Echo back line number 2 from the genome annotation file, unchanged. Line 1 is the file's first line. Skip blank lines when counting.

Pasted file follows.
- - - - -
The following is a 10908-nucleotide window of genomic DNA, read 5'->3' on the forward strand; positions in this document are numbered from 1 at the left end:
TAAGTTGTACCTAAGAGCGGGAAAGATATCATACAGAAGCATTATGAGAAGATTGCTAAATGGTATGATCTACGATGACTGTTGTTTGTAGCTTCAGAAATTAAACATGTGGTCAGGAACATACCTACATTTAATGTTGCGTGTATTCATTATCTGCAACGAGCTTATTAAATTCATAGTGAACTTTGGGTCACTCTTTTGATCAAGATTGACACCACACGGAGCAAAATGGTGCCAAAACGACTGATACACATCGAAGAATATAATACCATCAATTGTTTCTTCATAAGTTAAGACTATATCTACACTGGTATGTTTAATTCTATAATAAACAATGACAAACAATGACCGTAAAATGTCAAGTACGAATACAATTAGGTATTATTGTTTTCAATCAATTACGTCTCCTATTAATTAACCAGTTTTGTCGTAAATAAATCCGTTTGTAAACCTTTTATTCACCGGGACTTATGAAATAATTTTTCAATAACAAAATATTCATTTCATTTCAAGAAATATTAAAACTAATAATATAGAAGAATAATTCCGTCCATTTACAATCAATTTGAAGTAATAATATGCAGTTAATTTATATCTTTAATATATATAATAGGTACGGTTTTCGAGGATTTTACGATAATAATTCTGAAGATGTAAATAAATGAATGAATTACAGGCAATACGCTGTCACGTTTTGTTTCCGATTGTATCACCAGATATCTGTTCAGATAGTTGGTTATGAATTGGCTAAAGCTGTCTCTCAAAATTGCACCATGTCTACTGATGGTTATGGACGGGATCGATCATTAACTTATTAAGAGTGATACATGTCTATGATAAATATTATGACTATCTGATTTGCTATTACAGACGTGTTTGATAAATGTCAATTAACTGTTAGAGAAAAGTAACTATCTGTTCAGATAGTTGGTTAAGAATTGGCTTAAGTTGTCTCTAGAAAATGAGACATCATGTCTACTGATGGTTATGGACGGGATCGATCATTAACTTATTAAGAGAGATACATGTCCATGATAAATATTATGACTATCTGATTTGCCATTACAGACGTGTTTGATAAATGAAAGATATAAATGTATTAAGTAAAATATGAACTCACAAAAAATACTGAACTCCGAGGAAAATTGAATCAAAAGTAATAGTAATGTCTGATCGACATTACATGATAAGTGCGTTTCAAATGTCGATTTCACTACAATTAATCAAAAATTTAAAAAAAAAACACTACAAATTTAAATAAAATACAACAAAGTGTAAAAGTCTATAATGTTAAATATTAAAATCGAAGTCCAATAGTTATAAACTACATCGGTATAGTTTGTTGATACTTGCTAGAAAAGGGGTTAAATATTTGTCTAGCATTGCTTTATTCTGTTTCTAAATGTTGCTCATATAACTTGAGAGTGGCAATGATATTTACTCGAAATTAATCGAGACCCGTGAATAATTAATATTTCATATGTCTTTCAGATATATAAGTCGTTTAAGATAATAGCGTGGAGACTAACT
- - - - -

TAAGTTGTACCTAAGAGCGGGAAAGATATCATACAGAAGCATTATGAGAAGATTGCTAAATGGTATGATCTACGATGACTGTTGTTTGTAGCTTCAGAAATTAAACATGTGGTCAGGAACATACCTACATTTAATGTTGCGTGTATTCATTATCTGCAACGAGCTTATTAAATTCATAGTGAACTTTGGGTCACTCTTTTGATCAAGATTGACACCACACGGAGCAAAATGGTGCCAAAACGACTGATACACATCGAAGAATATAATACCATCAATTGTTTCTTCATAAGTTAAGACTATATCTACACTGGTATGTTTAATTCTATAATAAACAATGACAAACAATGACCGTAAAATGTCAAGTACGAATACAATTAGGTATTATTGTTTTCAATCAATTACGTCTCCTATTAATTAACCAGTTTTGTCGTAAATAAATCCGTTTGTAAACCTTTTATTCACCGGGACTTATGAAATAATTTTTCAATAACAAAATATTCATTTCATTTCAAGAAATATTAAAACTAATAATATAGAAGAATAATTCCGTCCATTTACAATCAATTTGAAGTAATAATATGCAGTTAATTTATATCTTTAATATATATAATAGGTACGGTTTTCGAGGATTTTACGATAATAATTCTGAAGATGTAAATAAATGAATGAATTACAGGCAATACGCTGTCACGTTTTGTTTCCGATTGTATCACCAGATATCTGTTCAGATAGTTGGTTATGAATTGGCTAAAGCTGTCTCTCAAAATTGCACCATGTCTACTGATGGTTATGGACGGGATCGATCATTAACTTATTAAGAGTGATACATGTCTATGATAAATATTATGACTATCTGATTTGCTATTACAGACGTGTTTGATAAATGTCAATTAACTGTTAGAGAAAAGTAACTATCTGTTCAGATAGTTGGTTAAGAATTGGCTTAAGTTGTCTCTAGAAAATGAGACATCATGTCTACTGATGGTTATGGACGGGATCGATCATTAACTTATTAAGAGAGATACATGTCCATGATAAATATTATGACTATCTGATTTGCCATTACAGACGTGTTTGATAAATGAAAGATATAAATGTATTAAGTAAAATATGAACTCACAAAAAATACTGAACTCCGAGGAAAATTGAATCAAAAGTAATAGTAATGTCTGATCGACATTACATGATAAGTGCGTTTCAAATGTCGATTTCACTACAATTAATCAAAAATTTAAAAAAAAAACACTACAAATTTAAATAAAATACAACAAAGTGTAAAAGTCTATAATGTTAAATATTAAAATCGAAGTCCAATAGTTATAAACTACATCGGTATAGTTTGTTGATACTTGCTAGAAAAGGGGTTAAATATTTGTCTAGCATTGCTTTATTCTGTTTCTAAATGTTGCTCATATAACTTGAGAGTGGCAATGATATTTACTCGAAATTAATCGAGACCCGTGAATAATTAATATTTCATATGTCTTTCAGATATATAAGTCGTTTAAGATAATAGCGTGGAGACTAACT